July 19, 2019

Death Takes a Holiday


Mitchell Leisen - 1934
KL Studio Classics BD Region A

I have a vague memory that takes place in the early Sixties. Reading the listings of movies shown on television, I came across the title, Death Takes a Holiday. I'm a bit puzzled by what this means. My mother gave be a brief explanation. The movie was shown at a time when I wasn't able to watch it. And somehow this film that has piqued my curiosity never seems to have reappeared either on television or at any of the many venues in New York City showing older films in the early Seventies. I can't really explain why I didn't bother getting getting the DVD when it was a bonus included with Martin Brest's remake, Meet Joe Black, a film I actually liked quite a bit. (Disclosure - I was acquainted with Martin Brest at NYU and made a student movie with him.)

Mitchell Leisen's second directorial effort is now a standalone blu-ray. In reviewing Leisen's filmography, the suits at Paramount were quite patient with Leisen as his early films generally got good reviews, but were financially uneven. Leisen would hit his stride about two years and several films later once he teams up with charismatic actors like Carole Lombard, Barbara Stanwyck, Claudette Colbert, Ray Milland, Don Ameche and his most frequent star, Fred MacMurray, combined at best with screenplays by Preston Sturges or the team of Charles Brackett and Billy Wilder. Death Takes a Holiday originally was a an Italian play, later performed in an English language version on Broadway. Leisen's graceful traveling camera cannot totally transcend the portentous dialogue.

Most of the film takes place in a large villa, in the Paramount studio version of Italy, marginally less elaborate than the exotic locations of fellow studio directors Josef von Sternberg and Ernst Lubitsch. Death is first seen as a blobby shadow following several aristocratic celebrants speeding on a mountain pass in their elongated roadsters. Making an appearance late at night, Death shows up again at the villa in the form of a tall man draped in black cloth, partially transparent. He reveals to the villa's owner, Duke Lambert, his identity, plus his request to appear in human form as a guest for three days. Death wants to know why he is feared. Suspension of disbelief is required here. Not because I have a problem with Death appearing in the form of Fredric March, Brad Pitt, or the chess playing Bengt Ekerot, but because I figure that Death has been around long enough to have a clue or two about human behavior. Death reappears as the Duke's friend, Prince Sirki, complete with monocle and an East European accent, to learn about life from the leisure class, where men wear tuxedos and the women wear tiaras.

During the three days, people miraculously survive ship sinkings, school burnings, getting trampled by horses, and other disasters. Death questions the futility of existence, which is pretty easy to do when your with people who do nothing but race boats, play ping pong, or visit exclusive casinos. Death is attracted to Grazia, first scene praying at a church, meeting her would-be fiance, Corrado, son of the duke.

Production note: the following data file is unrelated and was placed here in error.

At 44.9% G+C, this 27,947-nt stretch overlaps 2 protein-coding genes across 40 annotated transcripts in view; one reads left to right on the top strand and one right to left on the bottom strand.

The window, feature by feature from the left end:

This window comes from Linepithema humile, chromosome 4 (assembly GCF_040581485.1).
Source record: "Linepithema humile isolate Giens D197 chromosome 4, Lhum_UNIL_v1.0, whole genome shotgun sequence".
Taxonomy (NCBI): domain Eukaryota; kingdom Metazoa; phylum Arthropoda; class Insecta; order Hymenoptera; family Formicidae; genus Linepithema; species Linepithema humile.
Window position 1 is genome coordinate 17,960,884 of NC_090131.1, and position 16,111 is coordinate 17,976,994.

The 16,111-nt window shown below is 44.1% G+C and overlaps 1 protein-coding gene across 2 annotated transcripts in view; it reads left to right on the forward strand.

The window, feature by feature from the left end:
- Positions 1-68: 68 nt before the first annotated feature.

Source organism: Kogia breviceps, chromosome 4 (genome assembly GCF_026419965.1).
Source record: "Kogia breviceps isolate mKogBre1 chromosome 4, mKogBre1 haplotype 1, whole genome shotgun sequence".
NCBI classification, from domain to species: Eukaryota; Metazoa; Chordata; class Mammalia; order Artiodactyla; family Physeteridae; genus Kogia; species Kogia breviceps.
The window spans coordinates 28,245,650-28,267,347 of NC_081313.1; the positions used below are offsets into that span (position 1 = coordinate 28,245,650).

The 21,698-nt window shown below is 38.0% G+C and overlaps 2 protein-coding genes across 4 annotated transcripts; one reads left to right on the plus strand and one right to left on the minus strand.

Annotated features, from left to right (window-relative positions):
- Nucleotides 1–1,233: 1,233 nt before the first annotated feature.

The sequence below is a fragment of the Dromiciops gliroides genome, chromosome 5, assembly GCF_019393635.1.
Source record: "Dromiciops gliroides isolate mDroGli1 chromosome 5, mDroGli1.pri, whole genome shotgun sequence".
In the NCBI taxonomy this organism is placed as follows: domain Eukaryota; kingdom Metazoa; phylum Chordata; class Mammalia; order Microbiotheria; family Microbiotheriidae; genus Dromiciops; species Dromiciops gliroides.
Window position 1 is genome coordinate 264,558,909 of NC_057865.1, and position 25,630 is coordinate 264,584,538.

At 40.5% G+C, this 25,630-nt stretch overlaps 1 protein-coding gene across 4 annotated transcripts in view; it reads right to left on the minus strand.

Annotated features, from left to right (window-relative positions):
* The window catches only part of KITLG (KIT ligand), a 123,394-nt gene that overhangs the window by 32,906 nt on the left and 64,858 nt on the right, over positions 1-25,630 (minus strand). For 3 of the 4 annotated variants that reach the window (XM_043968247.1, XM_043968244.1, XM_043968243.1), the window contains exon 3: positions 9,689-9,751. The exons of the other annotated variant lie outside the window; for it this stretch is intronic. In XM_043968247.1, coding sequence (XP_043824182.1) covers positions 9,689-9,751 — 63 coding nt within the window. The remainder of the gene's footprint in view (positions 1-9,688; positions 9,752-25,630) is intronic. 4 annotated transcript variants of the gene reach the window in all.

Fredric March plays Death as an alien being whose speaking and mannerisms become less stilted and more fluid over the course of the three days. Evelyn Venable, was Paramount's ingenue at the time, seen here as Grazia. Venable has a passing resemblance to Olivia De Havilland, but she lacked that sparkle needed for more more than brief stardom, and I got the sense, especially in Venable's close-ups that Mitchell Leisen was looking for De Havilland, but may not have known it at the time.

There is one nice shot of March and Venable sitting together by a fountain pool, seen upside down in reflection. The camera tilts up to the two sitting together, Death has only an hour left as a guest in the villa and wants to spend that last hour with Grazia. Death Takes a Holiday was produced before the Production Code took effect, but what happens in that last hour is never shown, nor stated.

Where the code was challenged all involve actress Gail Patrick, uttering an inaudible "damn", trying to seduce Prince Sirki by informing him of her flexibility regarding the need to get married, and sharing a bed with another female guest.

Leisen got start working for Cecil B. DeMille, and the interior of the villa looks like a DeMille set moved indoors, with huge classical statues in the hallways and oversized Renaissance paintings on the walls. There is a traveling shot, with the camera moving backwards as the guests enter the villa, walking through that very long entry way.

Kat Ellinger's commentary offers some information on the production of Death Takes a Holiday, but I was hoping for something on how much of the screenplay was the work of the two credited writers, Maxwell Anderson and Gladys Lehman. I'm guessing that most of the declamatory scenes were by Anderson. Ellinger takes time to discuss the theatrical origins of Death Takes a Holiday, as well as reviewing the careers of several of the stars and production team.

There may be a little bit of irony that when I finally get to see Death Takes a Holiday, it's a time when I've been dealing with my own mortality. No fear of dying, but if Death comes to meet me in human form, I'm hoping she resembles Tiffany Haddish.

July 16, 2019

Hold Back the Dawn


Mitchell Leisen - 1941
Arrow Films BD Region A